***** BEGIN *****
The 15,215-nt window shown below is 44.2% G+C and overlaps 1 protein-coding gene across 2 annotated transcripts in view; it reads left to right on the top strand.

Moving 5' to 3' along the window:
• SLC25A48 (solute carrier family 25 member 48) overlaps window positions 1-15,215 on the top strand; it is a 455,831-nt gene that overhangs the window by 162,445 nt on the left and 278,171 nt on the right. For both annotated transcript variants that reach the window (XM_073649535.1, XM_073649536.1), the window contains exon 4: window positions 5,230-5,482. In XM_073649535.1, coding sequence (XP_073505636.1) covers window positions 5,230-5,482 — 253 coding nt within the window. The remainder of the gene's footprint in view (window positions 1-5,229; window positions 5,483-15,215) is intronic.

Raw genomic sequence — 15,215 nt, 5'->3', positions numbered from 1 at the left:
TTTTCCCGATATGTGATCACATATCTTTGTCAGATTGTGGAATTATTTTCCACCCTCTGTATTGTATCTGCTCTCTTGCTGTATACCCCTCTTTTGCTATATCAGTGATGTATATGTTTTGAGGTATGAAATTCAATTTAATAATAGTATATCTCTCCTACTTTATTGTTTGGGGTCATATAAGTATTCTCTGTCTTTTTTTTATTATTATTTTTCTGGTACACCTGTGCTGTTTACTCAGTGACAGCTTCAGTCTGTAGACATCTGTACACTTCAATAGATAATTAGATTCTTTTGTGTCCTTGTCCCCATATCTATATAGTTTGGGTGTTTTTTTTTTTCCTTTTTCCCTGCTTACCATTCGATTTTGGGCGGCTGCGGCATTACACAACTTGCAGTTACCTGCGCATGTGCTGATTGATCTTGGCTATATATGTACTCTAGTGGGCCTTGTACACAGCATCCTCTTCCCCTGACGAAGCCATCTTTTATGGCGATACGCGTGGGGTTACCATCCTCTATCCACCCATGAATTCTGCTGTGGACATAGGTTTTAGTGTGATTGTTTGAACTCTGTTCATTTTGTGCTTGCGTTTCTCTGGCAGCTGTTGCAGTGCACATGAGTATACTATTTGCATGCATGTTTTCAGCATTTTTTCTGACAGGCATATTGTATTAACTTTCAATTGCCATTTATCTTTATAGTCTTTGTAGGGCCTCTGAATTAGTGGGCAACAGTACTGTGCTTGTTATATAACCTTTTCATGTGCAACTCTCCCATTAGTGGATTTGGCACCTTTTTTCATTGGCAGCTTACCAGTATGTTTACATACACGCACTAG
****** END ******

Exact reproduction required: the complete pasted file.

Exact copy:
The 15,215-nt window shown below is 44.2% G+C and overlaps 1 protein-coding gene across 2 annotated transcripts in view; it reads left to right on the top strand.

Moving 5' to 3' along the window:
• SLC25A48 (solute carrier family 25 member 48) overlaps window positions 1-15,215 on the top strand; it is a 455,831-nt gene that overhangs the window by 162,445 nt on the left and 278,171 nt on the right. For both annotated transcript variants that reach the window (XM_073649535.1, XM_073649536.1), the window contains exon 4: window positions 5,230-5,482. In XM_073649535.1, coding sequence (XP_073505636.1) covers window positions 5,230-5,482 — 253 coding nt within the window. The remainder of the gene's footprint in view (window positions 1-5,229; window positions 5,483-15,215) is intronic.

Raw genomic sequence — 15,215 nt, 5'->3', positions numbered from 1 at the left:
TTTTCCCGATATGTGATCACATATCTTTGTCAGATTGTGGAATTATTTTCCACCCTCTGTATTGTATCTGCTCTCTTGCTGTATACCCCTCTTTTGCTATATCAGTGATGTATATGTTTTGAGGTATGAAATTCAATTTAATAATAGTATATCTCTCCTACTTTATTGTTTGGGGTCATATAAGTATTCTCTGTCTTTTTTTTATTATTATTTTTCTGGTACACCTGTGCTGTTTACTCAGTGACAGCTTCAGTCTGTAGACATCTGTACACTTCAATAGATAATTAGATTCTTTTGTGTCCTTGTCCCCATATCTATATAGTTTGGGTGTTTTTTTTTTTCCTTTTTCCCTGCTTACCATTCGATTTTGGGCGGCTGCGGCATTACACAACTTGCAGTTACCTGCGCATGTGCTGATTGATCTTGGCTATATATGTACTCTAGTGGGCCTTGTACACAGCATCCTCTTCCCCTGACGAAGCCATCTTTTATGGCGATACGCGTGGGGTTACCATCCTCTATCCACCCATGAATTCTGCTGTGGACATAGGTTTTAGTGTGATTGTTTGAACTCTGTTCATTTTGTGCTTGCGTTTCTCTGGCAGCTGTTGCAGTGCACATGAGTATACTATTTGCATGCATGTTTTCAGCATTTTTTCTGACAGGCATATTGTATTAACTTTCAATTGCCATTTATCTTTATAGTCTTTGTAGGGCCTCTGAATTAGTGGGCAACAGTACTGTGCTTGTTATATAACCTTTTCATGTGCAACTCTCCCATTAGTGGATTTGGCACCTTTTTTCATTGGCAGCTTACCAGTATGTTTACATACACGCACTAG